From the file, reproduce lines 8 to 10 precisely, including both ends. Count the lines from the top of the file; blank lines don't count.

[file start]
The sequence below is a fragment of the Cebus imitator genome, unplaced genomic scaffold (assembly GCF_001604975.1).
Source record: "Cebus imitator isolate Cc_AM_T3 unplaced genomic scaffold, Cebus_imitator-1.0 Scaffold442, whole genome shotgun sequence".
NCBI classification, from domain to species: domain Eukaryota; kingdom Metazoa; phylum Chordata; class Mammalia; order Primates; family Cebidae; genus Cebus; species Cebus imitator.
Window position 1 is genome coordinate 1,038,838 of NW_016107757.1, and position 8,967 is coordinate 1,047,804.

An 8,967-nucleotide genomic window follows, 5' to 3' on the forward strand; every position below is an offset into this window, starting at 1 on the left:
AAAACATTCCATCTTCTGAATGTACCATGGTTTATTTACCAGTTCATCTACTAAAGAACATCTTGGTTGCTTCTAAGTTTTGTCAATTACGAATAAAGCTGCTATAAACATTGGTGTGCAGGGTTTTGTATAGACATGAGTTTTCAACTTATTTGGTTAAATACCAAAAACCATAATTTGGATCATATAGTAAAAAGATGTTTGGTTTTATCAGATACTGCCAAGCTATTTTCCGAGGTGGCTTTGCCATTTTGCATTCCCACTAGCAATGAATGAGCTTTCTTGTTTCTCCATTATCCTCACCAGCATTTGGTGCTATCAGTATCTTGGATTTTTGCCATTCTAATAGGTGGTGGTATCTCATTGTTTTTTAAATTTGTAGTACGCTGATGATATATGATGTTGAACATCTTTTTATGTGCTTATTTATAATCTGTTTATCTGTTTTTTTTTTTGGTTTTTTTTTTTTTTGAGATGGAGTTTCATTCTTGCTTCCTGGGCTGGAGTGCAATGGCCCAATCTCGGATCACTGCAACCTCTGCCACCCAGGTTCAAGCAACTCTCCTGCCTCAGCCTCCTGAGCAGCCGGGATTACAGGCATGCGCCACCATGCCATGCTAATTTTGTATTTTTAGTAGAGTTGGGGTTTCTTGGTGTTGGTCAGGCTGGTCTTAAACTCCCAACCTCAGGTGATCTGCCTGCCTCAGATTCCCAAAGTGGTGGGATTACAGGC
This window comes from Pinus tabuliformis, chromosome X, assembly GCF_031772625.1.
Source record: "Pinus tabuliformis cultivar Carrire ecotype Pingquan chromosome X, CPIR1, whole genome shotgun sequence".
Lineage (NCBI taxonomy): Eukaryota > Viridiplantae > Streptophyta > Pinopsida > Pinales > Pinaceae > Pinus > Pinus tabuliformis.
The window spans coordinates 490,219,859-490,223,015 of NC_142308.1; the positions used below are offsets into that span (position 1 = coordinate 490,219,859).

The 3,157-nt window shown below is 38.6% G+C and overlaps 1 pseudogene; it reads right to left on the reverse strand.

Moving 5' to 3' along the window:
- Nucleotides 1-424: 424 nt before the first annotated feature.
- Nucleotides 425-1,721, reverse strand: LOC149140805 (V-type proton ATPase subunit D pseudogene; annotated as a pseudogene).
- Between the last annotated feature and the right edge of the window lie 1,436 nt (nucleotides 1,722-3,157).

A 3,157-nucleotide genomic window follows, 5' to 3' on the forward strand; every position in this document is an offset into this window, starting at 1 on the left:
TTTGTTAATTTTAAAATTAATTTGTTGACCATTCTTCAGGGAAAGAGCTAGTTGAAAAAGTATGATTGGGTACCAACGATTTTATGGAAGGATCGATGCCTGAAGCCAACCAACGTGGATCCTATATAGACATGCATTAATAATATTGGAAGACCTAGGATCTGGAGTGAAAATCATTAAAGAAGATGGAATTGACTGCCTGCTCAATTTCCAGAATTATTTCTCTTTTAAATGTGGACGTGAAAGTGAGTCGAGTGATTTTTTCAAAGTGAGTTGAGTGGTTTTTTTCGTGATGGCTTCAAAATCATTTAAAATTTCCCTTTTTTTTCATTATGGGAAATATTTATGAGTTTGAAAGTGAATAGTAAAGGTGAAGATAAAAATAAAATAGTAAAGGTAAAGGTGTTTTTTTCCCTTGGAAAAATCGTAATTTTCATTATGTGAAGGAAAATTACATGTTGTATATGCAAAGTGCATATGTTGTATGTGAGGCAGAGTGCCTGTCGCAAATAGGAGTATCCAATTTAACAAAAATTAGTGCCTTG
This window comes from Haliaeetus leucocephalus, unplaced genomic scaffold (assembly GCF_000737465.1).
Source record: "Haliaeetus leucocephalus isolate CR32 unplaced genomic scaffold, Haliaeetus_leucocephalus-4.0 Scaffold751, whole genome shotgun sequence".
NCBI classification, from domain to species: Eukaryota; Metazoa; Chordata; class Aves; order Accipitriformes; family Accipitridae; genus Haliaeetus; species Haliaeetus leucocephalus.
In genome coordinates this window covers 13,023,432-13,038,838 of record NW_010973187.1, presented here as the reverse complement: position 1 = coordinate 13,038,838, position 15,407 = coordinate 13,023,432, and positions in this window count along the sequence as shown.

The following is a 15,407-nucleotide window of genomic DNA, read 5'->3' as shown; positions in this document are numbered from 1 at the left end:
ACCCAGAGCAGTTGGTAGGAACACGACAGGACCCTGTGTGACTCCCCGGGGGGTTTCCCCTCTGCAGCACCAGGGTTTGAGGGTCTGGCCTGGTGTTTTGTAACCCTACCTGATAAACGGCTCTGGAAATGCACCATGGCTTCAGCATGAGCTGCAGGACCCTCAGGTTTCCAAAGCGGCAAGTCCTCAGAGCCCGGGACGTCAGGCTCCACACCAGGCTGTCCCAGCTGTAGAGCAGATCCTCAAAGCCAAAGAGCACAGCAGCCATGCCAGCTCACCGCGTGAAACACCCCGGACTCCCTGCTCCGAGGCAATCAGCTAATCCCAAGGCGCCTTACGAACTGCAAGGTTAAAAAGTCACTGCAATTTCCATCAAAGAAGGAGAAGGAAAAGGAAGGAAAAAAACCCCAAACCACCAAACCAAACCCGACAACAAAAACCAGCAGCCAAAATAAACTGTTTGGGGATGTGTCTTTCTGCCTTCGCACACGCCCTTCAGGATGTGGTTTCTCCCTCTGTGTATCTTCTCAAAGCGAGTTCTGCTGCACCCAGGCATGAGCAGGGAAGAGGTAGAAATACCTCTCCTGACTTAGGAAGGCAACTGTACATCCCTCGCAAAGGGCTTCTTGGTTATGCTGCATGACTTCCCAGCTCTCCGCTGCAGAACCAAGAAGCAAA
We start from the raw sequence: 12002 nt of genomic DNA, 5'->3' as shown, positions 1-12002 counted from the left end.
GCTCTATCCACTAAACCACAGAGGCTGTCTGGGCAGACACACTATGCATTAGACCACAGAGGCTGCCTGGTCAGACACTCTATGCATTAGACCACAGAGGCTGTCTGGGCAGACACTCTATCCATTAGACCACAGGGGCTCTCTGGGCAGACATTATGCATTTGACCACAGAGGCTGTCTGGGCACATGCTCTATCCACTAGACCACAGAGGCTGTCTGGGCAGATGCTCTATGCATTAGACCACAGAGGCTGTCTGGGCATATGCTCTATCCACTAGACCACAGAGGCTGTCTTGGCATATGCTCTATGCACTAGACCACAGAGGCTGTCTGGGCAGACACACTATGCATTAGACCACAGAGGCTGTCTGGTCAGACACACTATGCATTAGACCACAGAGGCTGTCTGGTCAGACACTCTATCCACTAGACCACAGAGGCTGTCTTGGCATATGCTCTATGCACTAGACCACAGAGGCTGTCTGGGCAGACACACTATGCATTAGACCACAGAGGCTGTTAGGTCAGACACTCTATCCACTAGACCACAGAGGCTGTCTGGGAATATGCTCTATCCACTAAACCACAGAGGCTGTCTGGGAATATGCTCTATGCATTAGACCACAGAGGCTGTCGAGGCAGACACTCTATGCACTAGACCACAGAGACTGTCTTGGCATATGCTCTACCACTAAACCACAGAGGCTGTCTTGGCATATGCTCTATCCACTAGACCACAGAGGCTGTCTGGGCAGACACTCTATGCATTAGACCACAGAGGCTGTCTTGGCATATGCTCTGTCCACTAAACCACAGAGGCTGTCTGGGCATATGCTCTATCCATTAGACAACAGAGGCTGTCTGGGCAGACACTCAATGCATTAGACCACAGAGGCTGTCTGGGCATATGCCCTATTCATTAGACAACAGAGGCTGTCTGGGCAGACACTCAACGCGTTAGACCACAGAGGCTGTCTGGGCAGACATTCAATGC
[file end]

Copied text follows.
Source record: "Pinus tabuliformis cultivar Carrire ecotype Pingquan chromosome X, CPIR1, whole genome shotgun sequence".
Lineage (NCBI taxonomy): Eukaryota > Viridiplantae > Streptophyta > Pinopsida > Pinales > Pinaceae > Pinus > Pinus tabuliformis.
The window spans coordinates 490,219,859-490,223,015 of NC_142308.1; the positions used below are offsets into that span (position 1 = coordinate 490,219,859).